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Long-Term Chloride Penetration Resistance of Silica Fume Concretes Based on Field Exposure

Presented By: Doug Hooton

Affiliation: University of Toronto

Description: Cores were obtained in 2001 and 2002 from silica fume concretes in the decks of four parking garages in Ohio, Wisconsin, and Utah as well as five bridge decks in New York State and Ohio. All had been exposed to de-icing salts for between 6 and 15 years. Some concretes also contained fly ash as well as silica fume. On one bridge, silica fume concrete had been used as a repair overlay on an existing chloride-corroded deck. The cores were tested for chloride penetration profiles using mm profiling, chloride bulk diffusion by ASTM C1556 (NT Build 443), rapid chloride penetration (ASTM C1202). The results show that all of the silica fume concrete bridge decks had high chloride penetration resistance, with all full depth repaired bridge decks having between 290 and 690 coulombs on average, while the portland cement control concrete used on one of the bridge approaches had 3900 coulombs. The predicting time-to-corrosion service life using the Life-365 program gave residual life estimates of between 40 and 71 years for the silica fume structures, while the Portland cement slab was likely subject to corrosion at the time of coring. The 12-year-old silica fume repair overlay concrete only had a predicted residual life of 17 years. The parking decks all showed low chloride penetrations and residual service lives of 54 to 100 years. In all cases, depths of carbonation were negligible. It was also found that the Life-365 predictions, when based on the original mix designs and exposures, were conservative and that predictions based on results of long-term chloride exposure were at least 10 years longer than that originally predicted.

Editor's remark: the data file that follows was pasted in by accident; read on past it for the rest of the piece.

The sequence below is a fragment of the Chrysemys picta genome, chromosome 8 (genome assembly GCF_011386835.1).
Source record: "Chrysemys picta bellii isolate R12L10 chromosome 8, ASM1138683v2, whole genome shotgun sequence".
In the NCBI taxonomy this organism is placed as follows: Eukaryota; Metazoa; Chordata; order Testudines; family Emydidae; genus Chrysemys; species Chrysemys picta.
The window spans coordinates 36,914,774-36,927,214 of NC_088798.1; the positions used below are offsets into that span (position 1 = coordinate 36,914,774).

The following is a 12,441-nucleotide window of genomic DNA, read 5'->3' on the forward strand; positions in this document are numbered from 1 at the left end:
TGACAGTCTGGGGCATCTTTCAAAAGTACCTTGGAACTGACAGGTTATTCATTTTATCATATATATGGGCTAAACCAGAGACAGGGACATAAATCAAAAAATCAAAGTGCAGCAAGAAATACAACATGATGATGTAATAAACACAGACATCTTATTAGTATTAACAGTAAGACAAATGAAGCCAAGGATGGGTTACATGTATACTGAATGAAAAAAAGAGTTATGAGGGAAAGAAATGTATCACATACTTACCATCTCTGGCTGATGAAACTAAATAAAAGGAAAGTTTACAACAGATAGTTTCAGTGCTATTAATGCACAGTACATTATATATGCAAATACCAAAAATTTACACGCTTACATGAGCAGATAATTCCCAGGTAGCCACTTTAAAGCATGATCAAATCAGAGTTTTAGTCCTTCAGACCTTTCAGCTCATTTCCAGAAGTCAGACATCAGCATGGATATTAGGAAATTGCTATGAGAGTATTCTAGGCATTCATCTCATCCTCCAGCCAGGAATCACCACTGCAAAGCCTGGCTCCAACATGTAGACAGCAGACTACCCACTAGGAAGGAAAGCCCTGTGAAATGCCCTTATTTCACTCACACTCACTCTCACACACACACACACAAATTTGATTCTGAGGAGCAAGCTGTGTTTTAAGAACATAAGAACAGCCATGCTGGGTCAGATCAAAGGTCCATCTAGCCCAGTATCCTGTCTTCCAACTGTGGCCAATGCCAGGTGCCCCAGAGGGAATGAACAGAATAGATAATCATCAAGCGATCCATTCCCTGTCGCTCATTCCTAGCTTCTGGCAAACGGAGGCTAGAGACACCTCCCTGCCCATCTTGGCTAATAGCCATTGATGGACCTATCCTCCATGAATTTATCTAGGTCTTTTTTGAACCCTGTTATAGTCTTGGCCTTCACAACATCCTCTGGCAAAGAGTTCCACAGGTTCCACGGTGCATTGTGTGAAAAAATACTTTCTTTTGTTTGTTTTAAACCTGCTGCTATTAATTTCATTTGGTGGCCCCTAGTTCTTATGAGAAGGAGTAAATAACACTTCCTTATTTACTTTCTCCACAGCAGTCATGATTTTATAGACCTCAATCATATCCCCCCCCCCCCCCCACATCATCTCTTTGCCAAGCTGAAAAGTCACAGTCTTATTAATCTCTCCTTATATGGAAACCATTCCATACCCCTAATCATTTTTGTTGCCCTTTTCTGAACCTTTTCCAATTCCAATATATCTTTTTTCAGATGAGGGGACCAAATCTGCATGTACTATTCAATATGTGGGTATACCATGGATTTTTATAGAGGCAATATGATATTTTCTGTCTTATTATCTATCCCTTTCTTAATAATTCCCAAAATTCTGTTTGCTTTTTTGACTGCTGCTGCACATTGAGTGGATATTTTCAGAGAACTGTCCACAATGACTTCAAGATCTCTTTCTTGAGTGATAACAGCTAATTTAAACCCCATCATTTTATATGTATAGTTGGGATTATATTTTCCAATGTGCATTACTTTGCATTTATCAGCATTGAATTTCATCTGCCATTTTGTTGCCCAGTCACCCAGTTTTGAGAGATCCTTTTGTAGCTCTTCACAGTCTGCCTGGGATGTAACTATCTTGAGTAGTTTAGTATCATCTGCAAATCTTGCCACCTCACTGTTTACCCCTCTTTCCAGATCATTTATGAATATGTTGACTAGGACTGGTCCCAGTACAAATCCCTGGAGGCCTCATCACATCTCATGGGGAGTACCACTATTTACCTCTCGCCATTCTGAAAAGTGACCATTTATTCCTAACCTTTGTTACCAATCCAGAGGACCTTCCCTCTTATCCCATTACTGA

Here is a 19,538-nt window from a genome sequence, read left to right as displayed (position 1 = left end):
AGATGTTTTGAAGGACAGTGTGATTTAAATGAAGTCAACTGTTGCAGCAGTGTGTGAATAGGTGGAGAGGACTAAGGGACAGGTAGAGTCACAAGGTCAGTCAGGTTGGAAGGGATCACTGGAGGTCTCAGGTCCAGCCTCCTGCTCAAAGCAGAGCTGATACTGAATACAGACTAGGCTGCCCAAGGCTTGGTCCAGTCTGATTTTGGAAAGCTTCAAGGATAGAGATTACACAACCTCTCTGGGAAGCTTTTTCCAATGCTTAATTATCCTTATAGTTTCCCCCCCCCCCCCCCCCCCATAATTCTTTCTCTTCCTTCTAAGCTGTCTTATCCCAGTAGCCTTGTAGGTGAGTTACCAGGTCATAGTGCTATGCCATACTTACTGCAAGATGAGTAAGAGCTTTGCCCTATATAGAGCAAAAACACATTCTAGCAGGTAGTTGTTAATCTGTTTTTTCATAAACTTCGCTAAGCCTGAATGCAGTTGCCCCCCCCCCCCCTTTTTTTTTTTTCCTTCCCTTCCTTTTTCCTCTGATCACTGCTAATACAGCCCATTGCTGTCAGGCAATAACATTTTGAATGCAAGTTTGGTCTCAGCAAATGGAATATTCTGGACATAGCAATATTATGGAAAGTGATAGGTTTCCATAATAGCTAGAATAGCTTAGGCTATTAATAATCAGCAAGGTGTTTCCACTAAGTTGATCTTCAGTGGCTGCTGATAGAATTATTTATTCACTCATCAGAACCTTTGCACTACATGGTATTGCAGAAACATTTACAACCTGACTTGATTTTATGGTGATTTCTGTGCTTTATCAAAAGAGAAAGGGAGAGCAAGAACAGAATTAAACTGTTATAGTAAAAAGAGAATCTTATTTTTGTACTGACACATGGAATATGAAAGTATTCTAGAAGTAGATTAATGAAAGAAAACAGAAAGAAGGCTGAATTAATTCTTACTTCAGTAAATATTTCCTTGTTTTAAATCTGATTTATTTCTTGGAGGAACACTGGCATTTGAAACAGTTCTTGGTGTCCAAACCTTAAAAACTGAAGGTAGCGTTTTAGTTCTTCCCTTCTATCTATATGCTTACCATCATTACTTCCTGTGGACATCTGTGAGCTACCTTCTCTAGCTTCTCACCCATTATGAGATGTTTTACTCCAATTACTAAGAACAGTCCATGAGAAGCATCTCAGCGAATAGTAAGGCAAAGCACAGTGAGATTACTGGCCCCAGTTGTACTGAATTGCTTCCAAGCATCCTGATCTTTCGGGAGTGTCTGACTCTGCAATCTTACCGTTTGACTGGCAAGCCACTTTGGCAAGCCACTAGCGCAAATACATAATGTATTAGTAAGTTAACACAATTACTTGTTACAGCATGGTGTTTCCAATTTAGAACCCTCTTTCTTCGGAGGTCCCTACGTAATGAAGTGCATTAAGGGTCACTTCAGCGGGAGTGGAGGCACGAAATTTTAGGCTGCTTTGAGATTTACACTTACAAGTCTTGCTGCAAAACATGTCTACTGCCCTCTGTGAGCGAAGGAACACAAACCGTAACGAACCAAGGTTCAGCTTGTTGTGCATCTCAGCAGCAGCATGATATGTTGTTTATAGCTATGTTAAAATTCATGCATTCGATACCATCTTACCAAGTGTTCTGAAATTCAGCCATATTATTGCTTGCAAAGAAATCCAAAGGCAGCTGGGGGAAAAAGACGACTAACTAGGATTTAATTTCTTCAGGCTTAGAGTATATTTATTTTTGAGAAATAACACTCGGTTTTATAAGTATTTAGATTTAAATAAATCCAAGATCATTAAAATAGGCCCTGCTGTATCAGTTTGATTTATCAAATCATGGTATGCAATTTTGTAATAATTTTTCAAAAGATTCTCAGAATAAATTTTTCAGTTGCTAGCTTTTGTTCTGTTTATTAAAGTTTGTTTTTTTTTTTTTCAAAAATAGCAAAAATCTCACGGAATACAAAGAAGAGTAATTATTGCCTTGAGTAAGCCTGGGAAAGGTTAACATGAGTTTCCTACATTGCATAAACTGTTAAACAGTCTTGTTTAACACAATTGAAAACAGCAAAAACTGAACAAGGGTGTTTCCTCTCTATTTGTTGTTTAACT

Courtesy of American Concrete Institute